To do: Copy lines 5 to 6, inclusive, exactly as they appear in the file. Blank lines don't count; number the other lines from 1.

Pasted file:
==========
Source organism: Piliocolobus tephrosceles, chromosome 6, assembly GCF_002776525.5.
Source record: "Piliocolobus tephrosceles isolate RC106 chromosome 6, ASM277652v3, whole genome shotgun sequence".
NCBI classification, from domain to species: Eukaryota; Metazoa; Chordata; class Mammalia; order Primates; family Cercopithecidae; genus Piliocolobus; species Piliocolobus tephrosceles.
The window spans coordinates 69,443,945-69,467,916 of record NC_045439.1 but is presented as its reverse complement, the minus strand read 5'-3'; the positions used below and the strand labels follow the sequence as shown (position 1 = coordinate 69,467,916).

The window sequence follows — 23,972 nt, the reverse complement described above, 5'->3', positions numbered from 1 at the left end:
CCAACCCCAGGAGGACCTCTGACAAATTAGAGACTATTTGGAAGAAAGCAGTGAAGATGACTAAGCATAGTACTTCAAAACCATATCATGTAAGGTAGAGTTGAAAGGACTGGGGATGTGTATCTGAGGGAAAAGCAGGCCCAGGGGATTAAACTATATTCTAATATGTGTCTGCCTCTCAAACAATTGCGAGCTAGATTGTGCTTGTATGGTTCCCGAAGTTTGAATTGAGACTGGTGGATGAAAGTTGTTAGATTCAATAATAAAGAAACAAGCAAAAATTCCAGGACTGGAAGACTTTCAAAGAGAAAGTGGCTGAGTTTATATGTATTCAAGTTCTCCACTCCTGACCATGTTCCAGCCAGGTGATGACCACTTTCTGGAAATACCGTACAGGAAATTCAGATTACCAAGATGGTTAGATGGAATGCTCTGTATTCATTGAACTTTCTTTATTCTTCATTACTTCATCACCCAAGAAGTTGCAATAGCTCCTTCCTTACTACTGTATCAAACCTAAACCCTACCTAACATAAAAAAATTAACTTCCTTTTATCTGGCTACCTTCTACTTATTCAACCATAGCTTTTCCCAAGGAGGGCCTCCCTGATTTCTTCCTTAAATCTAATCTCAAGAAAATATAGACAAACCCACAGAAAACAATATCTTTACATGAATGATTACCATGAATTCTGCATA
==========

The window sequence follows — 23,972 nt, the reverse complement described above, 5'->3', positions numbered from 1 at the left end:
CCAACCCCAGGAGGACCTCTGACAAATTAGAGACTATTTGGAAGAAAGCAGTGAAGATGACTAAGCATAGTACTTCAAAACCATATCATGTAAGGTAGAGTTGAAAGGACTGGGGATGTGTATCTGAGGGAAAAGCAGGCCCAGGGGATTAAACTATATTCTAATATGTGTCTGCCTCTCAAACAATTGCGAGCTAGATTGTGCTTGTATGGTTCCCGAAGTTTGAATTGAGACTGGTGGATGAAAGTTGTTAGATTCAATAATAAAGAAACAAGCAAAAATTCCAGGACTGGAAGACTTTCAAAGAGAAAGTGGCTGAGTTTATATGTATTCAAGTTCTCCACTCCTGACCATGTTCCAGCCAGGTGATGACCACTTTCTGGAAATACCGTACAGGAAATTCAGATTACCAAGATGGTTAGATGGAATGCTCTGTATTCATTGAACTTTCTTTATTCTTCATTACTTCATCACCCAAGAAGTTGCAATAGCTCCTTCCTTACTACTGTATCAAACCTAAACCCTACCTAACATAAAAAAATTAACTTCCTTTTATCTGGCTACCTTCTACTTATTCAACCATAGCTTTTCCCAAGGAGGGCCTCCCTGATTTCTTCCTTAAATCTAATCTCAAGAAAATATAGACAAACCCACAGAAAACAATATCTTTACATGAATGATTACCATGAATTCTGCATA